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Old 6th April 2021, 02:39 PM   #1
corrado26
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Default Three barrel pistol by J. BORTON

A pair of interesting boxlockpistols with three barrels shows the name "J. BORTON" at the left side of both lock boxes. This name is neither listed in the Neue Stoeckel nor in any other list or book. Both pistols show the private proof marks of Birmingham between 1780 and 1800, so this could have been if not a gunmaker perhaps a dealer in or around Birmingham. Does anybody here have an idea who this J. BORTON was?
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Old 6th April 2021, 03:27 PM   #2
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Hi Udo,

I read J. HORTON (circa 1740-50) .
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Old 6th April 2021, 05:23 PM   #3
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Firstly I also thought it was HORTON, but with a magnifier you can clearly see that it is BORTON. If this would be HORTON than the proofmarks wouldn't be correct- these are Birmingham private proof marks of 1780-1800 and the two gunmakers HORTON mentioned in the New Stoekel worked 40 years later around 1820-25
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Old 6th April 2021, 07:38 PM   #4
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Red face Just wonderig ...

Funny thing; in the first image, where the letters are still 'solid', i do see a H and not a B.
You must have read the e-mail i sent you; why have Christie's 'invented' that J. HORTON was active 1740-1750.
It must be something else but, a family HORTON in the gun trade had an ancestor (Joshua) active in 1750.


.
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Old 7th April 2021, 10:46 AM   #5
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Thanks Fernando. It is really hard to decice wether it is a B or an H, but after having read your email and the additions here I think you are right: It must be an H of the HORTON-family.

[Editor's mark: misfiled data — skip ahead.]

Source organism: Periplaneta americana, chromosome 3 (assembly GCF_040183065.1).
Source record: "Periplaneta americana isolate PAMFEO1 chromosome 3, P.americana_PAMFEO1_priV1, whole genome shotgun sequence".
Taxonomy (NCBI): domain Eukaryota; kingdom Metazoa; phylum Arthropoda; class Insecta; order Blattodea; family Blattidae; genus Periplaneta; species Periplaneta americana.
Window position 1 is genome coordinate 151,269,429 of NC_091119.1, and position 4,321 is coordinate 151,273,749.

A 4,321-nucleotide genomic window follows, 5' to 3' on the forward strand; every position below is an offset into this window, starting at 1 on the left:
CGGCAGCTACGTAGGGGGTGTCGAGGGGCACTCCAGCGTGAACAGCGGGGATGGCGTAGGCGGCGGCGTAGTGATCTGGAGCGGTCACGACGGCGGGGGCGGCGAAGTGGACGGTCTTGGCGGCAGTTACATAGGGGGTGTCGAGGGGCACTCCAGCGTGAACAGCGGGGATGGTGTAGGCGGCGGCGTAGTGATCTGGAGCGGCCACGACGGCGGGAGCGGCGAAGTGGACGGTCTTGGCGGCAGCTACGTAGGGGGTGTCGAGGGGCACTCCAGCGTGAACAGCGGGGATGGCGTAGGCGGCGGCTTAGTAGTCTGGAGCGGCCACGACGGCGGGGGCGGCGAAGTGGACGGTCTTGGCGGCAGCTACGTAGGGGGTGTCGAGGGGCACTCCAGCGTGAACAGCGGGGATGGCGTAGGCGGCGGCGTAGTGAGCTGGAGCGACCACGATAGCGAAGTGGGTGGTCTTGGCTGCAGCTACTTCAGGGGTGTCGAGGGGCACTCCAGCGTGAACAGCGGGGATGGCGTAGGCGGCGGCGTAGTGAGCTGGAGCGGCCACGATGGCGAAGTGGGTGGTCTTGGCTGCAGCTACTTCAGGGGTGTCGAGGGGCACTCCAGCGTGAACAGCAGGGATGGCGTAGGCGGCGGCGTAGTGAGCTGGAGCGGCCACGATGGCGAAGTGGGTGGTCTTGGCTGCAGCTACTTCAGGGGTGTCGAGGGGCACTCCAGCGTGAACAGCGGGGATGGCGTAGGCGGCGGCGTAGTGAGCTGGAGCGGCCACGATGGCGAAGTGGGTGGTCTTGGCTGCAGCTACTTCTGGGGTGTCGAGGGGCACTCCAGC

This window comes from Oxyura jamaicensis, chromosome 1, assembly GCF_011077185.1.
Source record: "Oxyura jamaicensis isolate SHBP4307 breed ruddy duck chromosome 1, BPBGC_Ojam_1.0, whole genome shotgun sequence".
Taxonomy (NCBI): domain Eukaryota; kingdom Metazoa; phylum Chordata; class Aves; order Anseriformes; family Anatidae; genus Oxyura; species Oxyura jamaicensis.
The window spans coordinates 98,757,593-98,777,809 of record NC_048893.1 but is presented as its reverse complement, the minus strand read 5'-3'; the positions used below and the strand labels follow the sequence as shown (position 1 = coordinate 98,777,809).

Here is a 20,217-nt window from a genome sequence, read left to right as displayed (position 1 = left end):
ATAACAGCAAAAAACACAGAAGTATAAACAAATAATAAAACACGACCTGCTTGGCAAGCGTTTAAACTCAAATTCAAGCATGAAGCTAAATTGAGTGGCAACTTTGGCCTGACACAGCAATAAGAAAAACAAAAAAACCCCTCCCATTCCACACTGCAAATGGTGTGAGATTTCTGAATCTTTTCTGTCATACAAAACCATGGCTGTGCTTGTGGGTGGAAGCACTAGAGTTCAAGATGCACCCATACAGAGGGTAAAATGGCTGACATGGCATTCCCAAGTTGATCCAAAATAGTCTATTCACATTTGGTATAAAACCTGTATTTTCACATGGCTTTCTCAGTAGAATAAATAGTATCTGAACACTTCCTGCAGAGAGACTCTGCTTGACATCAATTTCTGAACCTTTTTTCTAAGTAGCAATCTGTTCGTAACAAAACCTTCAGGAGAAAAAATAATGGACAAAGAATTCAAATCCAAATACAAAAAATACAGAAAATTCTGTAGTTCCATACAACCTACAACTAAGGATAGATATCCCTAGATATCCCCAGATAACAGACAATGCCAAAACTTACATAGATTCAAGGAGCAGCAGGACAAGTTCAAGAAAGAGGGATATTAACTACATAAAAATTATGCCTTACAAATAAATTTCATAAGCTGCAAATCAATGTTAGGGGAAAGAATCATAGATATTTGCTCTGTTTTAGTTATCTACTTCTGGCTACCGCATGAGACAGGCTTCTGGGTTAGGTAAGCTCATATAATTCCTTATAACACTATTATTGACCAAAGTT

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Old 7th April 2021, 11:12 AM   #6
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Old 7th April 2021, 04:29 PM   #7
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What was the procedure for firing these pistols? Did they fire all 3 barrels at once; or was there some way to fire one barrel at a time?
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Old 7th April 2021, 05:08 PM   #8
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Hello

At most you can fire the two barrels simultaneously, with the selector (tap) open in the first position then, to fire the third barrel you must move the selector again, If you want to shoot one at the same time, you must have the selector closed, then move it to first position and shoot, and then move the selector back to its last position and shoot. riding the hammer and the frizzen every time

Affectionately
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Old 7th April 2021, 07:29 PM   #9
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Muy bien, tocayo. Did you catch the drift, Rick ? Te iron button hides the trick .
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Old 7th April 2021, 09:37 PM   #10
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I'm trying guys.

I found this description:
"This c. 1780 flintlock pistol has three barrels numbered 1-3 that can be fired individually by rotating the pan using the switch on the left. A sliding safety arrests the cock and frizzen."

Okay, so the button and ring piece is turned to expose the priming pan for each barrel?

Were these pistols prone to malfunction and fire all the barrels at once?
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Old 7th April 2021, 09:46 PM   #11
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Hello